Adoptive parent and therapist, Brenda McCreight, wrote this letter for parents to give to teachers. Download a longer version, which includes website recommendations for teachers, at www.adoptioncounselor.com.
Dear teacher and school counsellor,
As you know, we are an adoptive family. Our child joined us after going through many negative life experiences. As a result, she has some different challenges than other children you have taught, and we have to use some parenting techniques that you may not be used to. For example, you may find that we are less flexible than you think is reasonable about boundaries when we do not let our child share food or toys or clothes at school the way the other kids do. This is because our child has never really owned anything of her own and so doesn't yet understand that we will provide everything that is needed (and more) and so is still giving things away and taking things that she shouldn't.
On the other hand, you may find that we are more lenient than you think we should be. For example, we don't get upset when our child steals. That is because we know that it will take time for her to learn some of the basic rules of society that other children take for granted.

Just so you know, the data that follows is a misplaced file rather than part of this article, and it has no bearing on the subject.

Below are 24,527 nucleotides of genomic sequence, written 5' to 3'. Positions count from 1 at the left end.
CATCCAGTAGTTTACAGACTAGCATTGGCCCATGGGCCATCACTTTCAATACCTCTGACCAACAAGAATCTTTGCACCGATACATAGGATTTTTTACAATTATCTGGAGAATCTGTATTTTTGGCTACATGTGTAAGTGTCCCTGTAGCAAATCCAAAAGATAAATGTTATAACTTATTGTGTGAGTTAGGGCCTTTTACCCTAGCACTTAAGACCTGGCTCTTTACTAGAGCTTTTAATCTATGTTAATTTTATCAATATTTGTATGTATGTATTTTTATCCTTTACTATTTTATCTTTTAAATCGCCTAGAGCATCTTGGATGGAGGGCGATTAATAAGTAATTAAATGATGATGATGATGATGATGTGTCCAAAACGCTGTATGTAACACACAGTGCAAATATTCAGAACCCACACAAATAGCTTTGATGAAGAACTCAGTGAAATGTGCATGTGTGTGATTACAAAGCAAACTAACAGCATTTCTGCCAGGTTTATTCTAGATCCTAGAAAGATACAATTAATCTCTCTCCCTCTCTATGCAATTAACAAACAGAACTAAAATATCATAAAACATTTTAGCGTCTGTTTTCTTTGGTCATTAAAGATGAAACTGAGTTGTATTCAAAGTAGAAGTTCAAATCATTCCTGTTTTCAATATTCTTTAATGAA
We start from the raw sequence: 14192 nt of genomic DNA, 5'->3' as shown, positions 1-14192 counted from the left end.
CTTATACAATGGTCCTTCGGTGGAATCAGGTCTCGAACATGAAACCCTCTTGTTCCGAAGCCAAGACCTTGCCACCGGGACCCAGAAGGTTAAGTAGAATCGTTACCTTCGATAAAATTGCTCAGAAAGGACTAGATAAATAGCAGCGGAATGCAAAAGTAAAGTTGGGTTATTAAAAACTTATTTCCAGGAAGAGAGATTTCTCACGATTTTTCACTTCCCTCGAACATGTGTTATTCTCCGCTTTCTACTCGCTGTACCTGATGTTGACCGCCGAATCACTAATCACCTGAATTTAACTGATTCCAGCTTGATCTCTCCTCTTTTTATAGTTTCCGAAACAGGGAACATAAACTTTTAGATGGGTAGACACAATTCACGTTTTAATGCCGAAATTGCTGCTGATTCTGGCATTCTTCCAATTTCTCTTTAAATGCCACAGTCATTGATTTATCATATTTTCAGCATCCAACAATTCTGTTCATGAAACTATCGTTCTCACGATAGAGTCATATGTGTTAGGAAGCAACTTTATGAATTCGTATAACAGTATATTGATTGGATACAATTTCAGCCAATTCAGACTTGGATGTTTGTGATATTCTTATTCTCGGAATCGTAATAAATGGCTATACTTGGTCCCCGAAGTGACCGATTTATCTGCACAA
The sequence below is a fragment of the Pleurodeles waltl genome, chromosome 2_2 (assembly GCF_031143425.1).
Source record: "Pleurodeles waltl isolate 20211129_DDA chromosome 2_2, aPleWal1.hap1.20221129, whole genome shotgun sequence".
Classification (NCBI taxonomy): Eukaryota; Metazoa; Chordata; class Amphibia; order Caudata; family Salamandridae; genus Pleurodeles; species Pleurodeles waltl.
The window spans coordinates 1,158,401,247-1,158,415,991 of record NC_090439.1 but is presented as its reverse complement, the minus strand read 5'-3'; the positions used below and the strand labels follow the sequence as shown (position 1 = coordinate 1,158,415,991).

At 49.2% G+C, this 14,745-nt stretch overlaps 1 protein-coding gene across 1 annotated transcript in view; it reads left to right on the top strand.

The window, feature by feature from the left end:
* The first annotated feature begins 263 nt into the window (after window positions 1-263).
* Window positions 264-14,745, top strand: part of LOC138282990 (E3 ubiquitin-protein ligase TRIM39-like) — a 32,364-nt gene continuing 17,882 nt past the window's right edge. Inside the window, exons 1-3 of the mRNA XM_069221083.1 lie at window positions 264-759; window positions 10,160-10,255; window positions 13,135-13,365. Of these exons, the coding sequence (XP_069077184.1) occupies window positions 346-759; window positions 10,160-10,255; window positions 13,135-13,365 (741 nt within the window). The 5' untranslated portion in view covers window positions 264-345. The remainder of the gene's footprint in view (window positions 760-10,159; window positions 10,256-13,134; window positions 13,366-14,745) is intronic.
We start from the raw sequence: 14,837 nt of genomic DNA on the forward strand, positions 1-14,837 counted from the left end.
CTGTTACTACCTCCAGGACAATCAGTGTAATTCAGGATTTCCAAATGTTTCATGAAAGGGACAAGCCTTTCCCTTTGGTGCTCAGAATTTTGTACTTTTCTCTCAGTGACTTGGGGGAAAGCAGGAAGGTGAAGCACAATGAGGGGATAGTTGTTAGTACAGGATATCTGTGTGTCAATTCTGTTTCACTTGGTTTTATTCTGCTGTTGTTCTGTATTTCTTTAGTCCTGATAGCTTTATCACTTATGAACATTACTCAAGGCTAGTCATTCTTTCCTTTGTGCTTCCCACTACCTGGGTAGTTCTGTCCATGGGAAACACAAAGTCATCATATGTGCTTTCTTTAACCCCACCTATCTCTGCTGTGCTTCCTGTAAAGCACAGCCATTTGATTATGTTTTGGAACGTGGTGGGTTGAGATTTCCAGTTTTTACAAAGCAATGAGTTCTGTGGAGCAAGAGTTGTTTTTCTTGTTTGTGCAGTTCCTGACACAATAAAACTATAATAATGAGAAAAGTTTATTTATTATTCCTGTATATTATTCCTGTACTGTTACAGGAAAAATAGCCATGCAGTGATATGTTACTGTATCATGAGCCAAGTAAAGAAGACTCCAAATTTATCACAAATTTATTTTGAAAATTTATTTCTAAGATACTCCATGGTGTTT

You may also find that our child turns to you for comfort and tells you about the problems she is experiencing at home. I am glad you feel that you can offer emotional support, but please remember she had not yet learned that parents can provide care and nurturing and it is important that you do not try to take our place. As well, our child may tell you things that are not true, or exaggerate situations and events. This is because she is used to saying things to get attention and has not yet learned that what she says will have an impact on our family.
We are working on these, and many other issues with the help of competent professionals. If you feel our child's health of safety is in danger from us, or that we are too strict, or that we do not understand our child, please call us directly and we will help you to understand our reasons for parenting the way we do.
Thank you for caring.